Using Movement to Reduce Trauma Responses

Numerous studies show that stress is on the rise among children. Some experts suggest that school closures and pandemic isolation are to blame, while others point out that childhood anxiety levels were already climbing before Covid-19 piled on. Generation Alpha has a lot on its plate and sometimes things spin out of control.

Mental health workers define trauma as a strong emotional response to a deeply distressing experience, event, or ongoing set of circumstances. It can arise because of changes in a family (via death, divorce, imprisonment, mental illness), natural disasters, chronic bullying or discrimination, abuse, or negative community events such as war, mass shootings, or a pandemic. But even if children’s fears are less intense, they still need support when they exhibit heightened stress and anxiety

While listening and talking are good support strategies, psychologists also recommend that adults use movement to help children cope and strengthen emotional regulation skills. Physical activities generate endorphins, brain chemicals that help relieve pain and improve mood. They also reduce the impulses to fight, flee, or freeze when overwhelmed. And they can increase children’s confidence in their own ability to control their bodies and emotions.

One potential activity is walking around a room, playground, or park. Adults can suggest that children walk laps as many times as they need to shift from rapid steps to a slower pace. Children might also use yoga or other stretching exercises to quiet their bodies and emotions. Alternatively (or in tandem with another activity), they might practice belly breathing: slow, deep breaths supported by their diaphragm.

Movements that intentionally draw on children’s known abilities also help. Group leaders can invite children to help pour juice for snack time, color pictures, play clapping games, clean off whiteboards, or any other activity that uses developed skills. It works because doing a simple physical task that children excel at frees up more cognitive resources for managing their emotions.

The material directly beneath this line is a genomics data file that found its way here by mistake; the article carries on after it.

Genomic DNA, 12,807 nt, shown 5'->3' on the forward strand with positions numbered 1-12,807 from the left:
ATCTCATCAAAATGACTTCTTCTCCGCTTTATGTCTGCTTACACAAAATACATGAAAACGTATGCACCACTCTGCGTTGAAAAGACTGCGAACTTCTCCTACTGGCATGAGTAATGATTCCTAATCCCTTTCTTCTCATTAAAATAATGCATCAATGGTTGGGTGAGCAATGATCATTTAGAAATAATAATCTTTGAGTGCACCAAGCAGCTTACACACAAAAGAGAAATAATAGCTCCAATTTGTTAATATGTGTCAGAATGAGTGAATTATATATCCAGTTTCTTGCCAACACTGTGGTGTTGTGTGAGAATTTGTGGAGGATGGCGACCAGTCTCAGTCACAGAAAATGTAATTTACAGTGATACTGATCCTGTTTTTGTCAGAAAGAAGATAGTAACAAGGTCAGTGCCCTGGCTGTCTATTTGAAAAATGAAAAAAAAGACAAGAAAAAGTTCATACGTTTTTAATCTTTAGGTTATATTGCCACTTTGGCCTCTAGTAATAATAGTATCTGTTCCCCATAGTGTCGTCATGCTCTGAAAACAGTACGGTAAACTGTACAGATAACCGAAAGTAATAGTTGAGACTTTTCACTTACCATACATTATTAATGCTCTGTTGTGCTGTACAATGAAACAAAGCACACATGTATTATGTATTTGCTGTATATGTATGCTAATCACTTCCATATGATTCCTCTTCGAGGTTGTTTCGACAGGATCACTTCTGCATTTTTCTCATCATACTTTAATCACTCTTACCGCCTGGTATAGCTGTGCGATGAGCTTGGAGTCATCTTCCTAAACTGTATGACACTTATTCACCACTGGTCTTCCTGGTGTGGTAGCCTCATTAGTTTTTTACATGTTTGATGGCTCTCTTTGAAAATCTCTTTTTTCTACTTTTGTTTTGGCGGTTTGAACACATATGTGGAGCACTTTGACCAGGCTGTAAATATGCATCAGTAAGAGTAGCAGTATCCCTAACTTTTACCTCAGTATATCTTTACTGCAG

Light resistance strength exercises can work as well. Give children a small rubber ball to squeeze or invite your group to help you rearrange the furniture in your meeting space. Take a timeout from other activities to do some squats, sit with your backs against the wall for 1-2 minutes, or engage in a brief yoga flow exercise when kids seem edgy.

Balancing exercises are another effective movement to calm stress. Standing like a flamingo (with one leg lifted) activates a nervous system reflex that supports emotional regulation. Crawling has a similar effect. Turn these activities into ‘personal best’ competitions if children feel awkward about doing them. Invite them to try lifting their airborne foot a little bit higher or holding the flamingo pose a few seconds longer each time. Suggest that they crawl with their eyes closed, complete more laps across the room, or navigate an obstacle course on their hands and knees.

Finally, recruit children as partners in deciding which physical movements will be your group’s stress-reduction activities. This gives kids a sense of agency and shows respect for their ideas, both of which build self-confidence and support greater self-control.



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